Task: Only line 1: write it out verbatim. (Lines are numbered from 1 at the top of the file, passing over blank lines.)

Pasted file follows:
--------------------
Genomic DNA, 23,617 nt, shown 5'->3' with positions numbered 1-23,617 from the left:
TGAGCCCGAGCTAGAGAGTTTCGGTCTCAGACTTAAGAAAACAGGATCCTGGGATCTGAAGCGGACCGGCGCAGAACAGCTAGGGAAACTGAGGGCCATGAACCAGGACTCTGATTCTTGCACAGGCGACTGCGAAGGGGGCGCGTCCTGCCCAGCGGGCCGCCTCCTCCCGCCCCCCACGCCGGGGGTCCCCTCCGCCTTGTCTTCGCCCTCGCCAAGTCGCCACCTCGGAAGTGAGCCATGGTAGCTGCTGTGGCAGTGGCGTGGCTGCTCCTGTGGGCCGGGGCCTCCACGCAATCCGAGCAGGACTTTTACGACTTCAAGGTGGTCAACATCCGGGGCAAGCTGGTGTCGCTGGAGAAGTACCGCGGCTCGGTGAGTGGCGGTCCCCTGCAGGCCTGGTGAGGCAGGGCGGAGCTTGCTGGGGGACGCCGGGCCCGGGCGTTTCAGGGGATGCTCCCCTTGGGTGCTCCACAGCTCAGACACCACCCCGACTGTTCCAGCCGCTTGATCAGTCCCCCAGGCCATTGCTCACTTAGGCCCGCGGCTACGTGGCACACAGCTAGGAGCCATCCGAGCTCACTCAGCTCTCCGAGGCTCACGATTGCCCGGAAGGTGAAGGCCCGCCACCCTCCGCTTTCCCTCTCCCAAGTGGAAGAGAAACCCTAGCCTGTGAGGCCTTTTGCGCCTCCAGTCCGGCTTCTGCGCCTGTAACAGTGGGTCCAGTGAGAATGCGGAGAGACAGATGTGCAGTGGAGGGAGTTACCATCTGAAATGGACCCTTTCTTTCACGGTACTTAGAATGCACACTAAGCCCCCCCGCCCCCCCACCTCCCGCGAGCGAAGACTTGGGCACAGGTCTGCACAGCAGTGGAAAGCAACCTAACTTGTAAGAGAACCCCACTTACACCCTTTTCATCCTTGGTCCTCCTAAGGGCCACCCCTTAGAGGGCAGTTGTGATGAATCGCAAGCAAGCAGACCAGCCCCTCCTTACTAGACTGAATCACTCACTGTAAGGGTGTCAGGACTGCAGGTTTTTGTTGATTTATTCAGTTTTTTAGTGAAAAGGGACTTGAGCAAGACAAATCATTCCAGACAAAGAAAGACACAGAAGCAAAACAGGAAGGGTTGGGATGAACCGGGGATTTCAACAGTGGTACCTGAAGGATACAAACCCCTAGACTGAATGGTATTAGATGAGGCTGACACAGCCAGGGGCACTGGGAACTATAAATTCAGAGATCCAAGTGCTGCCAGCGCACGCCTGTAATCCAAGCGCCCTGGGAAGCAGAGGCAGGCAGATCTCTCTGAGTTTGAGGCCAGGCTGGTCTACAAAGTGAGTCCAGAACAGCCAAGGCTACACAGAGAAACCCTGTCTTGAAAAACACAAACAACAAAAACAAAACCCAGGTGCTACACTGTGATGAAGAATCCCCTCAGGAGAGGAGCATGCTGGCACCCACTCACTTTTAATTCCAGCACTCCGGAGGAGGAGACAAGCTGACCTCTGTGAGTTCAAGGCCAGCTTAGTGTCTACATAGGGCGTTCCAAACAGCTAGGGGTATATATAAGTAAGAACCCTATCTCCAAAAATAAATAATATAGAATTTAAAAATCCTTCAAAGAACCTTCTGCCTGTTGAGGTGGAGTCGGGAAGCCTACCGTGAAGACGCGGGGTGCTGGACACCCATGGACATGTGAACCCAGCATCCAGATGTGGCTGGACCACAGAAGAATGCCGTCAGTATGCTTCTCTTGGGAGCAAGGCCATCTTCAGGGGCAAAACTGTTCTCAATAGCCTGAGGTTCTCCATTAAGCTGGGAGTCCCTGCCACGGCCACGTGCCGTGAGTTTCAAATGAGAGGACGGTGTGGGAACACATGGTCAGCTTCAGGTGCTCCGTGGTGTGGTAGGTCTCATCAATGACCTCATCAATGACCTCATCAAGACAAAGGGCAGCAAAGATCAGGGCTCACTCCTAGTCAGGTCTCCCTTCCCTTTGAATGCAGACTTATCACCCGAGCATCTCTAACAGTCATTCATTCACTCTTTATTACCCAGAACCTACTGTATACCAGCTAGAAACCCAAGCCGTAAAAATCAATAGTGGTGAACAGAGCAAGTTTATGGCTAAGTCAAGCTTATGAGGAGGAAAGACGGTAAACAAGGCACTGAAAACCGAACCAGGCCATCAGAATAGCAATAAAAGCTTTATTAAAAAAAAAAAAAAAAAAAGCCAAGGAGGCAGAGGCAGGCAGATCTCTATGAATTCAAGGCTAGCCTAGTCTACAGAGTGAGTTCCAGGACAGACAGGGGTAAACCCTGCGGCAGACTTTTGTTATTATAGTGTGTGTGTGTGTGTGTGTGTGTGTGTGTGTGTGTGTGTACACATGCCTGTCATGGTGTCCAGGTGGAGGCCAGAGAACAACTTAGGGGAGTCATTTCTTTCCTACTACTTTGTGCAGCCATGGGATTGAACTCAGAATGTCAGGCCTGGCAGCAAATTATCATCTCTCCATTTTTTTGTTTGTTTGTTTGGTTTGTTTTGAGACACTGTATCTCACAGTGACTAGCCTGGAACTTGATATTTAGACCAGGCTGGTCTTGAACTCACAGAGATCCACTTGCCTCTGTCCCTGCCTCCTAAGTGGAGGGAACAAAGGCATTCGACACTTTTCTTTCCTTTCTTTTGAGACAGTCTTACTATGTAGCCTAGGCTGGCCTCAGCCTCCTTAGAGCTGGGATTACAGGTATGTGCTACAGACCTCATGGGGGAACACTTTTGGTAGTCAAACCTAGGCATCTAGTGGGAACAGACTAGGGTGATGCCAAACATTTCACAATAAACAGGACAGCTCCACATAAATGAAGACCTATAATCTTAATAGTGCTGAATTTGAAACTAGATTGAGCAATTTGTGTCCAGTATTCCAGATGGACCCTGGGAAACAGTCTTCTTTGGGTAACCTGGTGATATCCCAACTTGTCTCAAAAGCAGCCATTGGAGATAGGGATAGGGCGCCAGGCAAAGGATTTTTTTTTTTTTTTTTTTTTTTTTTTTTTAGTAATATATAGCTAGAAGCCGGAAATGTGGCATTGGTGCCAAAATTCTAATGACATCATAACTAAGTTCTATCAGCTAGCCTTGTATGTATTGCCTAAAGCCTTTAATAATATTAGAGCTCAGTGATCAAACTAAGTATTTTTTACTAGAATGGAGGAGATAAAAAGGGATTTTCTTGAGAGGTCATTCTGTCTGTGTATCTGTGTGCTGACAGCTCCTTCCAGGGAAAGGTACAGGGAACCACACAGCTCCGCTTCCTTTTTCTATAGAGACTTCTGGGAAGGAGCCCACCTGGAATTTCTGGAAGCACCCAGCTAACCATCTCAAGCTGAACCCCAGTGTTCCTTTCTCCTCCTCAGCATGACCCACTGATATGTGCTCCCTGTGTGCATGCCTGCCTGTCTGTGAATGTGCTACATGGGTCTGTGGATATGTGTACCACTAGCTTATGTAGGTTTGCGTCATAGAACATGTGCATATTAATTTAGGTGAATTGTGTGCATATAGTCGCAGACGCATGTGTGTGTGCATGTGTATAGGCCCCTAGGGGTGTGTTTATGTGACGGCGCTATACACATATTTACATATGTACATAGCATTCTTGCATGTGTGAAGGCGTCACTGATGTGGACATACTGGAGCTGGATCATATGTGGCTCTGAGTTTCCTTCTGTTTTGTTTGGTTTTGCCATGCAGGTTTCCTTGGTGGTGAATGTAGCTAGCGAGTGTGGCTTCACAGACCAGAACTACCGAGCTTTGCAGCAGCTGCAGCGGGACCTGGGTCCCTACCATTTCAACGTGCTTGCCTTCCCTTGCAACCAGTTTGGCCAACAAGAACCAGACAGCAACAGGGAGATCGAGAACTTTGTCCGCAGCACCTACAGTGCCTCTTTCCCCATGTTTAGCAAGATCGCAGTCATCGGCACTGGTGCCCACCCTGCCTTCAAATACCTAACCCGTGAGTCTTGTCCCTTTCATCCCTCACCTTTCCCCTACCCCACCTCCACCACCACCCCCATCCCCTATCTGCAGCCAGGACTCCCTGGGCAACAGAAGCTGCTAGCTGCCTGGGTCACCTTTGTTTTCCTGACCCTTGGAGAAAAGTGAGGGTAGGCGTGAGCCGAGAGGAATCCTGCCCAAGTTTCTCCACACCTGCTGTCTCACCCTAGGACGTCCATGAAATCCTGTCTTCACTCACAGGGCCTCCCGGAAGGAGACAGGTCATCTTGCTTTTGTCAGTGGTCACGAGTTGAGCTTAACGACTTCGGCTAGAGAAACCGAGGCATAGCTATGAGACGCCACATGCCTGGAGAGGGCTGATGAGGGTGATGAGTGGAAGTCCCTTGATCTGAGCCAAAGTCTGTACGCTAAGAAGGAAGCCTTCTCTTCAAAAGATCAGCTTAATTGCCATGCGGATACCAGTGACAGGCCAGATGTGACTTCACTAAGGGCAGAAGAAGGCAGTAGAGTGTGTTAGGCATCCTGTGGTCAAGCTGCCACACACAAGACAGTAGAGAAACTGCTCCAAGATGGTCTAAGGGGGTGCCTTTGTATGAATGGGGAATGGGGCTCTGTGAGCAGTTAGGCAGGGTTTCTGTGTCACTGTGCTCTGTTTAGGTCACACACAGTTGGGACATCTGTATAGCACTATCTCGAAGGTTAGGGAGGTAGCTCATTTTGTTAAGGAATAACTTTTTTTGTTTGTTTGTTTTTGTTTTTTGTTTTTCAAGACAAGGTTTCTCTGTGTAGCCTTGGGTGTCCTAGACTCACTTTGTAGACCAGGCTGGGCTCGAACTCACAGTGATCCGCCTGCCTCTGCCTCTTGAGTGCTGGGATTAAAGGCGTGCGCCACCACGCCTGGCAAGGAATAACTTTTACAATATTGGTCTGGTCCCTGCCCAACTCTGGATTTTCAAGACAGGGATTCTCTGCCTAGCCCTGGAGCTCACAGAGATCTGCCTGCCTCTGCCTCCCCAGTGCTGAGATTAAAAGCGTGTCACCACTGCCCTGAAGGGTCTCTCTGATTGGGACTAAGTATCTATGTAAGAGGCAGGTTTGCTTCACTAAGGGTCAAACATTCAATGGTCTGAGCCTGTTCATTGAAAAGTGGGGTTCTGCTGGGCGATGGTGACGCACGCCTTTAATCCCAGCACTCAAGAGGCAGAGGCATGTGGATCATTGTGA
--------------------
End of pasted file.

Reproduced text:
Genomic DNA, 23,617 nt, shown 5'->3' with positions numbered 1-23,617 from the left: